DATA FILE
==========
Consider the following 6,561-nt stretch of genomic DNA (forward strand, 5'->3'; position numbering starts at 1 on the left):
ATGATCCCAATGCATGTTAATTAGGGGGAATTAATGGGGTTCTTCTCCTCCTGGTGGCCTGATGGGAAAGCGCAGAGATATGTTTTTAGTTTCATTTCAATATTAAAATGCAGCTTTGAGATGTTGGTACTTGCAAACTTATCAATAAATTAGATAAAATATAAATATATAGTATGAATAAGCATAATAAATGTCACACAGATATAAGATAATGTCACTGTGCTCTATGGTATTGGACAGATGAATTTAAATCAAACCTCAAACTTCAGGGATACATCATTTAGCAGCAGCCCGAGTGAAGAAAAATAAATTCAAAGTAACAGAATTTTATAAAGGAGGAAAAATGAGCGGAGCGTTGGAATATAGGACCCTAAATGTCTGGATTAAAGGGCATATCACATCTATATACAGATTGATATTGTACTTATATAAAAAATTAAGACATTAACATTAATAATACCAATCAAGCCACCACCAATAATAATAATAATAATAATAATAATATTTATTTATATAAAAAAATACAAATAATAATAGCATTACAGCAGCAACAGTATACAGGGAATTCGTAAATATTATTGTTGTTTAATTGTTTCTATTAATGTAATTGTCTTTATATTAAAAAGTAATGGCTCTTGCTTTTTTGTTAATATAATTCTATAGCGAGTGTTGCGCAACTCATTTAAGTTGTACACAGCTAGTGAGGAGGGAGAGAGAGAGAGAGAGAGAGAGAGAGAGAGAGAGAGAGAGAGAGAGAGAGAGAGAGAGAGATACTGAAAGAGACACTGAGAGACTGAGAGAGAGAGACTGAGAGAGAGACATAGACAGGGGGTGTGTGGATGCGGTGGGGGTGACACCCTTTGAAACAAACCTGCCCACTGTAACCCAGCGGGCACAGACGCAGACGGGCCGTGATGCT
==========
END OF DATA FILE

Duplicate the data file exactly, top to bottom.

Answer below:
Consider the following 6,561-nt stretch of genomic DNA (forward strand, 5'->3'; position numbering starts at 1 on the left):
ATGATCCCAATGCATGTTAATTAGGGGGAATTAATGGGGTTCTTCTCCTCCTGGTGGCCTGATGGGAAAGCGCAGAGATATGTTTTTAGTTTCATTTCAATATTAAAATGCAGCTTTGAGATGTTGGTACTTGCAAACTTATCAATAAATTAGATAAAATATAAATATATAGTATGAATAAGCATAATAAATGTCACACAGATATAAGATAATGTCACTGTGCTCTATGGTATTGGACAGATGAATTTAAATCAAACCTCAAACTTCAGGGATACATCATTTAGCAGCAGCCCGAGTGAAGAAAAATAAATTCAAAGTAACAGAATTTTATAAAGGAGGAAAAATGAGCGGAGCGTTGGAATATAGGACCCTAAATGTCTGGATTAAAGGGCATATCACATCTATATACAGATTGATATTGTACTTATATAAAAAATTAAGACATTAACATTAATAATACCAATCAAGCCACCACCAATAATAATAATAATAATAATAATAATATTTATTTATATAAAAAAATACAAATAATAATAGCATTACAGCAGCAACAGTATACAGGGAATTCGTAAATATTATTGTTGTTTAATTGTTTCTATTAATGTAATTGTCTTTATATTAAAAAGTAATGGCTCTTGCTTTTTTGTTAATATAATTCTATAGCGAGTGTTGCGCAACTCATTTAAGTTGTACACAGCTAGTGAGGAGGGAGAGAGAGAGAGAGAGAGAGAGAGAGAGAGAGAGAGAGAGAGAGAGAGAGAGAGAGAGAGATACTGAAAGAGACACTGAGAGACTGAGAGAGAGAGACTGAGAGAGAGACATAGACAGGGGGTGTGTGGATGCGGTGGGGGTGACACCCTTTGAAACAAACCTGCCCACTGTAACCCAGCGGGCACAGACGCAGACGGGCCGTGATGCT